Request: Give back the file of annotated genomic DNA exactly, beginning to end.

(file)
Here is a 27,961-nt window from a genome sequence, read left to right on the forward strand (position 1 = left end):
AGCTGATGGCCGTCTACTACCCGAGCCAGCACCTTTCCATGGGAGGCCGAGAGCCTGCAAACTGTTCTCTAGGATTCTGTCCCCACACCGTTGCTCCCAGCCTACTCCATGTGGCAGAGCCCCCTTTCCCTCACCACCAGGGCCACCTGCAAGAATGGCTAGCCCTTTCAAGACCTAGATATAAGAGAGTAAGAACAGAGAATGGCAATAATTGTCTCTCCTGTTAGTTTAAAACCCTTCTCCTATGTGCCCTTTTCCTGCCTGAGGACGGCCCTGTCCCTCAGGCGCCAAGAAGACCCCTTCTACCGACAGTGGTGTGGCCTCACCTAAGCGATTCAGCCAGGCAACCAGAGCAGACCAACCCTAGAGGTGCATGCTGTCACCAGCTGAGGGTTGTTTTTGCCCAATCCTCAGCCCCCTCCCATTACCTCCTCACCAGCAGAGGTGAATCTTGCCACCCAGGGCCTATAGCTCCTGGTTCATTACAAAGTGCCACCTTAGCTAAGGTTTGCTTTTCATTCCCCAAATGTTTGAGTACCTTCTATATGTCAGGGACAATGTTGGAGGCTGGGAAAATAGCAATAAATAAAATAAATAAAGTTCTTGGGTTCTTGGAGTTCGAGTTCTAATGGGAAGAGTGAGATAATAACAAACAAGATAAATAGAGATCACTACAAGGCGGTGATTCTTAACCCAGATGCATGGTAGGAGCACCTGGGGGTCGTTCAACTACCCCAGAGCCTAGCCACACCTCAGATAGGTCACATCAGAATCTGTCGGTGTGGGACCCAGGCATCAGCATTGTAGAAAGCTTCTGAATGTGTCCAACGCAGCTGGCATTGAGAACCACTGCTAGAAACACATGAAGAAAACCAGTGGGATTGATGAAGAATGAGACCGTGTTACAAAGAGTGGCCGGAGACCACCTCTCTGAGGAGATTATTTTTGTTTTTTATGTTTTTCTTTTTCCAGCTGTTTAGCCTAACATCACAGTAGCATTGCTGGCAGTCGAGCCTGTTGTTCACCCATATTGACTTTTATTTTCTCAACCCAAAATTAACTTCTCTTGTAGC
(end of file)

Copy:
Here is a 27,961-nt window from a genome sequence, read left to right on the forward strand (position 1 = left end):
AGCTGATGGCCGTCTACTACCCGAGCCAGCACCTTTCCATGGGAGGCCGAGAGCCTGCAAACTGTTCTCTAGGATTCTGTCCCCACACCGTTGCTCCCAGCCTACTCCATGTGGCAGAGCCCCCTTTCCCTCACCACCAGGGCCACCTGCAAGAATGGCTAGCCCTTTCAAGACCTAGATATAAGAGAGTAAGAACAGAGAATGGCAATAATTGTCTCTCCTGTTAGTTTAAAACCCTTCTCCTATGTGCCCTTTTCCTGCCTGAGGACGGCCCTGTCCCTCAGGCGCCAAGAAGACCCCTTCTACCGACAGTGGTGTGGCCTCACCTAAGCGATTCAGCCAGGCAACCAGAGCAGACCAACCCTAGAGGTGCATGCTGTCACCAGCTGAGGGTTGTTTTTGCCCAATCCTCAGCCCCCTCCCATTACCTCCTCACCAGCAGAGGTGAATCTTGCCACCCAGGGCCTATAGCTCCTGGTTCATTACAAAGTGCCACCTTAGCTAAGGTTTGCTTTTCATTCCCCAAATGTTTGAGTACCTTCTATATGTCAGGGACAATGTTGGAGGCTGGGAAAATAGCAATAAATAAAATAAATAAAGTTCTTGGGTTCTTGGAGTTCGAGTTCTAATGGGAAGAGTGAGATAATAACAAACAAGATAAATAGAGATCACTACAAGGCGGTGATTCTTAACCCAGATGCATGGTAGGAGCACCTGGGGGTCGTTCAACTACCCCAGAGCCTAGCCACACCTCAGATAGGTCACATCAGAATCTGTCGGTGTGGGACCCAGGCATCAGCATTGTAGAAAGCTTCTGAATGTGTCCAACGCAGCTGGCATTGAGAACCACTGCTAGAAACACATGAAGAAAACCAGTGGGATTGATGAAGAATGAGACCGTGTTACAAAGAGTGGCCGGAGACCACCTCTCTGAGGAGATTATTTTTGTTTTTTATGTTTTTCTTTTTCCAGCTGTTTAGCCTAACATCACAGTAGCATTGCTGGCAGTCGAGCCTGTTGTTCACCCATATTGACTTTTATTTTCTCAACCCAAAATTAACTTCTCTTGTAGC